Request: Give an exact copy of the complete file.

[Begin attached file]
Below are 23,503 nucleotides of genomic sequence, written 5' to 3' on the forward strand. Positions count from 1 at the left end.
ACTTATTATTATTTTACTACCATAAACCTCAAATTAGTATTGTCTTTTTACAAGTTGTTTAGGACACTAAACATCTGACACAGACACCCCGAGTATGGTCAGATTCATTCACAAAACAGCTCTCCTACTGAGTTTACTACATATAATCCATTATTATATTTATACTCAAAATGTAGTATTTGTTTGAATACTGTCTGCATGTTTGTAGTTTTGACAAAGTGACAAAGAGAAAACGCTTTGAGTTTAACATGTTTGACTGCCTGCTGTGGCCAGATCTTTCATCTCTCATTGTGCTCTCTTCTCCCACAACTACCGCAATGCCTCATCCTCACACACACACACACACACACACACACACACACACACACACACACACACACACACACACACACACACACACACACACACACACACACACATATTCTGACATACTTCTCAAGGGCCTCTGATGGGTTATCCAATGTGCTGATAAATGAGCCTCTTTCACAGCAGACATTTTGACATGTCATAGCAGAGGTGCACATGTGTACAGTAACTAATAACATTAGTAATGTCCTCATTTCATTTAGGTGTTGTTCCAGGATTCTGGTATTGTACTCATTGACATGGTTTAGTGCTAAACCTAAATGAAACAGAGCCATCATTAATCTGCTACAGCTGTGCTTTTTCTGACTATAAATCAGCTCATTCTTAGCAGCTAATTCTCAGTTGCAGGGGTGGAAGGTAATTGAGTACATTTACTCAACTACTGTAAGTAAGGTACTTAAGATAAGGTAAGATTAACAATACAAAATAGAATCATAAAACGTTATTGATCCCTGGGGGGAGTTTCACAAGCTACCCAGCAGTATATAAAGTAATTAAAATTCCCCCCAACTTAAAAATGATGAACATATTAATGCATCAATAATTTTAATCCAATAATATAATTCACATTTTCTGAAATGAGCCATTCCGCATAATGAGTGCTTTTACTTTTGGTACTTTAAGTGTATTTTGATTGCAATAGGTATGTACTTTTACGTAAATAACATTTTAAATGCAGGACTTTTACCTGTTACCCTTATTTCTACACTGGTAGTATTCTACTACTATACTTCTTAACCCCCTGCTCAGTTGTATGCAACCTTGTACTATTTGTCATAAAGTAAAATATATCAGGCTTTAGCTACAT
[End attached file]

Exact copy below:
Below are 23,503 nucleotides of genomic sequence, written 5' to 3' on the forward strand. Positions count from 1 at the left end.
ACTTATTATTATTTTACTACCATAAACCTCAAATTAGTATTGTCTTTTTACAAGTTGTTTAGGACACTAAACATCTGACACAGACACCCCGAGTATGGTCAGATTCATTCACAAAACAGCTCTCCTACTGAGTTTACTACATATAATCCATTATTATATTTATACTCAAAATGTAGTATTTGTTTGAATACTGTCTGCATGTTTGTAGTTTTGACAAAGTGACAAAGAGAAAACGCTTTGAGTTTAACATGTTTGACTGCCTGCTGTGGCCAGATCTTTCATCTCTCATTGTGCTCTCTTCTCCCACAACTACCGCAATGCCTCATCCTCACACACACACACACACACACACACACACACACACACACACACACACACACACACACACACACACACACACACACACACACACACACACATATTCTGACATACTTCTCAAGGGCCTCTGATGGGTTATCCAATGTGCTGATAAATGAGCCTCTTTCACAGCAGACATTTTGACATGTCATAGCAGAGGTGCACATGTGTACAGTAACTAATAACATTAGTAATGTCCTCATTTCATTTAGGTGTTGTTCCAGGATTCTGGTATTGTACTCATTGACATGGTTTAGTGCTAAACCTAAATGAAACAGAGCCATCATTAATCTGCTACAGCTGTGCTTTTTCTGACTATAAATCAGCTCATTCTTAGCAGCTAATTCTCAGTTGCAGGGGTGGAAGGTAATTGAGTACATTTACTCAACTACTGTAAGTAAGGTACTTAAGATAAGGTAAGATTAACAATACAAAATAGAATCATAAAACGTTATTGATCCCTGGGGGGAGTTTCACAAGCTACCCAGCAGTATATAAAGTAATTAAAATTCCCCCCAACTTAAAAATGATGAACATATTAATGCATCAATAATTTTAATCCAATAATATAATTCACATTTTCTGAAATGAGCCATTCCGCATAATGAGTGCTTTTACTTTTGGTACTTTAAGTGTATTTTGATTGCAATAGGTATGTACTTTTACGTAAATAACATTTTAAATGCAGGACTTTTACCTGTTACCCTTATTTCTACACTGGTAGTATTCTACTACTATACTTCTTAACCCCCTGCTCAGTTGTATGCAACCTTGTACTATTTGTCATAAAGTAAAATATATCAGGCTTTAGCTACAT